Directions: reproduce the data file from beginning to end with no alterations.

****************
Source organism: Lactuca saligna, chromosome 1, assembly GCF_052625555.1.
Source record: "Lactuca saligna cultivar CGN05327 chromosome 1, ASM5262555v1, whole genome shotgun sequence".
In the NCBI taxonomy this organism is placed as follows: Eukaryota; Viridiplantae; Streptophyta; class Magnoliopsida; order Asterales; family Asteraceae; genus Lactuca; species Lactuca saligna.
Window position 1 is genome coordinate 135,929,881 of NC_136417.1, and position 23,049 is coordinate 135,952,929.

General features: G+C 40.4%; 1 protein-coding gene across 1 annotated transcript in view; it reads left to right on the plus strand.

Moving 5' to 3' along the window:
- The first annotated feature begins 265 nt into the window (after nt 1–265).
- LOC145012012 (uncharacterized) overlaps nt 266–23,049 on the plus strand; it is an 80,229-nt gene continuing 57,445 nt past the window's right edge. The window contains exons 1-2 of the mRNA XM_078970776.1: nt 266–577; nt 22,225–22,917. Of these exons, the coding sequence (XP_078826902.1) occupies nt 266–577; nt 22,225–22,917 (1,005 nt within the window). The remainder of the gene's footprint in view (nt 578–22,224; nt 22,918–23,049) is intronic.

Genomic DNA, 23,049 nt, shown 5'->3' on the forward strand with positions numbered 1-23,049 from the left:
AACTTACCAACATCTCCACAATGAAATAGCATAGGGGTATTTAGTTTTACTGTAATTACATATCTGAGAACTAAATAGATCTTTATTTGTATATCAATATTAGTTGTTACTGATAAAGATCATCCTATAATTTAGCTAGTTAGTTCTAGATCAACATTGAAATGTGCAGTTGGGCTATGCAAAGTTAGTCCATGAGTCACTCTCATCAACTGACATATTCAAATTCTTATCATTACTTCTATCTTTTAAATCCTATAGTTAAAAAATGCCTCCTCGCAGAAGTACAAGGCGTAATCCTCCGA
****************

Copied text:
Source organism: Lactuca saligna, chromosome 1, assembly GCF_052625555.1.
Source record: "Lactuca saligna cultivar CGN05327 chromosome 1, ASM5262555v1, whole genome shotgun sequence".
In the NCBI taxonomy this organism is placed as follows: Eukaryota; Viridiplantae; Streptophyta; class Magnoliopsida; order Asterales; family Asteraceae; genus Lactuca; species Lactuca saligna.
Window position 1 is genome coordinate 135,929,881 of NC_136417.1, and position 23,049 is coordinate 135,952,929.

General features: G+C 40.4%; 1 protein-coding gene across 1 annotated transcript in view; it reads left to right on the plus strand.

Moving 5' to 3' along the window:
- The first annotated feature begins 265 nt into the window (after nt 1–265).
- LOC145012012 (uncharacterized) overlaps nt 266–23,049 on the plus strand; it is an 80,229-nt gene continuing 57,445 nt past the window's right edge. The window contains exons 1-2 of the mRNA XM_078970776.1: nt 266–577; nt 22,225–22,917. Of these exons, the coding sequence (XP_078826902.1) occupies nt 266–577; nt 22,225–22,917 (1,005 nt within the window). The remainder of the gene's footprint in view (nt 578–22,224; nt 22,918–23,049) is intronic.

Genomic DNA, 23,049 nt, shown 5'->3' on the forward strand with positions numbered 1-23,049 from the left:
AACTTACCAACATCTCCACAATGAAATAGCATAGGGGTATTTAGTTTTACTGTAATTACATATCTGAGAACTAAATAGATCTTTATTTGTATATCAATATTAGTTGTTACTGATAAAGATCATCCTATAATTTAGCTAGTTAGTTCTAGATCAACATTGAAATGTGCAGTTGGGCTATGCAAAGTTAGTCCATGAGTCACTCTCATCAACTGACATATTCAAATTCTTATCATTACTTCTATCTTTTAAATCCTATAGTTAAAAAATGCCTCCTCGCAGAAGTACAAGGCGTAATCCTCCGA